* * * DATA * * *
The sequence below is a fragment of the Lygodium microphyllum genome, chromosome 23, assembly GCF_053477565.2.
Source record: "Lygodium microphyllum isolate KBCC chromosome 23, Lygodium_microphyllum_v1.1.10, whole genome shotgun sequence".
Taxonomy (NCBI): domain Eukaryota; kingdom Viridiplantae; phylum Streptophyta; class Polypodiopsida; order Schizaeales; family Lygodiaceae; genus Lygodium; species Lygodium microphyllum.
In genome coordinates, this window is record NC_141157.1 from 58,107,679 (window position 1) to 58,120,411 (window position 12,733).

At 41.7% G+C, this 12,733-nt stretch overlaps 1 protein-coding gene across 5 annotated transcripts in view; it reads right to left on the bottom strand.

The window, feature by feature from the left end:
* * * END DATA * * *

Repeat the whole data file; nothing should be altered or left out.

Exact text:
The sequence below is a fragment of the Lygodium microphyllum genome, chromosome 23, assembly GCF_053477565.2.
Source record: "Lygodium microphyllum isolate KBCC chromosome 23, Lygodium_microphyllum_v1.1.10, whole genome shotgun sequence".
Taxonomy (NCBI): domain Eukaryota; kingdom Viridiplantae; phylum Streptophyta; class Polypodiopsida; order Schizaeales; family Lygodiaceae; genus Lygodium; species Lygodium microphyllum.
In genome coordinates, this window is record NC_141157.1 from 58,107,679 (window position 1) to 58,120,411 (window position 12,733).

At 41.7% G+C, this 12,733-nt stretch overlaps 1 protein-coding gene across 5 annotated transcripts in view; it reads right to left on the bottom strand.

The window, feature by feature from the left end: